Worried your child might see something inappropriate online?
Find out how to help your child navigate the web safely with this advice from Thinkuknow.
There’s no watershed, ‘top shelf’ or ID required online but that doesn’t mean you can’t protect your child from adult content. Find out how to help them navigate the web safely.
Things they might see
The internet is a public and open place, one where anybody can post and share content. This is part of the fun but it does mean that your child might see something that is intended for adults which might confuse or upset them. This could be violent or sexual content, extreme opinion or inappropriate advertising.
No matter how young your child is, if they are using the internet you will need to have the conversation with them about ‘things they might see’ online.
You can’t always be there when your child is using internet enabled devices – even though it is advisable as much as possible when your child is at primary age. So it is important that your child knows that they can come to you if something online confuses or upsets them.
Children often tell us that a reason they don’t tell a parent or carer when something goes wrong or upsets them online is because they are worried the adult will over react and take their technology away from them.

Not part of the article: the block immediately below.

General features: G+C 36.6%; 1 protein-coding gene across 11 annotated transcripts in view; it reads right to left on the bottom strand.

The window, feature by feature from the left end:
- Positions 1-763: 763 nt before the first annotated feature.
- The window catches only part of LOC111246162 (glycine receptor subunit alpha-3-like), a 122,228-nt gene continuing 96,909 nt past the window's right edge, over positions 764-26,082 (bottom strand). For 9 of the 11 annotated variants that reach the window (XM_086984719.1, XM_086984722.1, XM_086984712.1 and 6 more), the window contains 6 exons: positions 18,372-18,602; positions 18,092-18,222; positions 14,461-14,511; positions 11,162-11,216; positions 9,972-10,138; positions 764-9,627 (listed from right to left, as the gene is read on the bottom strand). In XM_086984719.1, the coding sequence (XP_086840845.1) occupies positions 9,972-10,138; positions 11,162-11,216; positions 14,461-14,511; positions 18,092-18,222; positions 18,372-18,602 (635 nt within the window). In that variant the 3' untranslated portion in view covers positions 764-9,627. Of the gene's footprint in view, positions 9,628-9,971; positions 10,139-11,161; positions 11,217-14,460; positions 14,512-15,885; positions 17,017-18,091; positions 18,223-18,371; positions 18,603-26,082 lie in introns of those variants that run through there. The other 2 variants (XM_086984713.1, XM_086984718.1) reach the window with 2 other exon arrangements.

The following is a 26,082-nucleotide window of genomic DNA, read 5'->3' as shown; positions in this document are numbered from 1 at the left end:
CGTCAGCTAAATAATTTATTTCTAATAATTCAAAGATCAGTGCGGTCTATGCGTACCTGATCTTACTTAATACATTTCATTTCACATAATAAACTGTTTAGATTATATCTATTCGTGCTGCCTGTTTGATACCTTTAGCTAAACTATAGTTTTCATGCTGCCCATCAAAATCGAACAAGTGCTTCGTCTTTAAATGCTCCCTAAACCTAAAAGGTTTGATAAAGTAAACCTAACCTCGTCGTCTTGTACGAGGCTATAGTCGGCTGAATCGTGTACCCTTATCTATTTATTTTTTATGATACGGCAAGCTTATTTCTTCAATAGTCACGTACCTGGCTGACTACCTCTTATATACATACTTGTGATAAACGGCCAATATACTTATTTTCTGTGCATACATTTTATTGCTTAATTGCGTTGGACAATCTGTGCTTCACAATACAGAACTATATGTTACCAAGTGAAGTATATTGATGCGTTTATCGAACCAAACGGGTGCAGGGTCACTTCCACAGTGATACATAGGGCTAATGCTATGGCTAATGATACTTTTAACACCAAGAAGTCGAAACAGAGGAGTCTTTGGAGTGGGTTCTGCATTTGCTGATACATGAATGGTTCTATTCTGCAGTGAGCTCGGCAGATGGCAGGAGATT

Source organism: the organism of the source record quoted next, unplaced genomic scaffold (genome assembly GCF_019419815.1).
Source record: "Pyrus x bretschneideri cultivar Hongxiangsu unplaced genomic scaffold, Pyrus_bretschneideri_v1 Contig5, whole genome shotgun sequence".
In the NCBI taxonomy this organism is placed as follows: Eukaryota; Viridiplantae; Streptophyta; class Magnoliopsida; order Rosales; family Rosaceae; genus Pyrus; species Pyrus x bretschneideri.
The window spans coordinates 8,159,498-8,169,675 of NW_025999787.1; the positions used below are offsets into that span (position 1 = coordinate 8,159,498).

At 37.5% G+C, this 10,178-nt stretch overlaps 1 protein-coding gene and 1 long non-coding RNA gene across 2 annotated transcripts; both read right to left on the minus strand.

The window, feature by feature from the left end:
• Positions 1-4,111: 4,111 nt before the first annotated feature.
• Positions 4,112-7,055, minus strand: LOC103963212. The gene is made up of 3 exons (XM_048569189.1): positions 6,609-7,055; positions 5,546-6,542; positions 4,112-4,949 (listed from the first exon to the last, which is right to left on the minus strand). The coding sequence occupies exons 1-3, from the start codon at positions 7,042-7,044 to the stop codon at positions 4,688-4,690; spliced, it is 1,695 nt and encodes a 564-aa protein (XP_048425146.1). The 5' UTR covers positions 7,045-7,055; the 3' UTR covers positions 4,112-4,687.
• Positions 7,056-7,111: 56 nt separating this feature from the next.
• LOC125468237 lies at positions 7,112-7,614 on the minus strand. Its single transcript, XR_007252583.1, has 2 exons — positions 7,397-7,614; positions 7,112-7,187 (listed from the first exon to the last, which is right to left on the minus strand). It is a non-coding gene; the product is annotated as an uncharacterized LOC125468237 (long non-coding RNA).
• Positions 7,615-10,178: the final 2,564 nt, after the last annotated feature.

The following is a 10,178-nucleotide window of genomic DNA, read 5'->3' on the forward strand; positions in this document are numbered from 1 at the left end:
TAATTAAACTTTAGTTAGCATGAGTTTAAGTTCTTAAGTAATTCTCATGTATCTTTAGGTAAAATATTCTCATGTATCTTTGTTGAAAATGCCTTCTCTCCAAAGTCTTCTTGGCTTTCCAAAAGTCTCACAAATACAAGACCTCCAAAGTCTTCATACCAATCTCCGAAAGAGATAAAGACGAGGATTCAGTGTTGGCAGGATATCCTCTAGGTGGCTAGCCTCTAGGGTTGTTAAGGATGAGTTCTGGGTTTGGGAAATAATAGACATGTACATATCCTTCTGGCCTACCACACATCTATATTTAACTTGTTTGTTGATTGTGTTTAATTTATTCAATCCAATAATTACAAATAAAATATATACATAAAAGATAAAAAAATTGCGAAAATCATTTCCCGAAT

Set the search engine (e.g. Google, Bing, etc.) they use to a ‘safe’ mode. This means that the search engine will look to block any obvious adult content and not provide it in search results.
YouTube is particularly popular with primary aged children but think about the range of content they can be exposed to on it. Distressing news stories and other adult content will often appear on YouTube so don’t use YouTube as a TV. It is all too easy for children to click on related videos and end up watching something more adult so make sure you supervise younger children using it. It is also advisable that you set YouTube search to ‘safe mode’. You can find out how in the YouTube safety centre.
Remember, parental controls and filters are just tools. They are not 100% accurate and are no substitute for open and honest conversations with your child.
Thinkuknow is an education programme from the National Crime Agency’s CEOP Command.The information from this article is taken from thinkuknow.co.uk and shared with on Stockport Mumbler with their permission.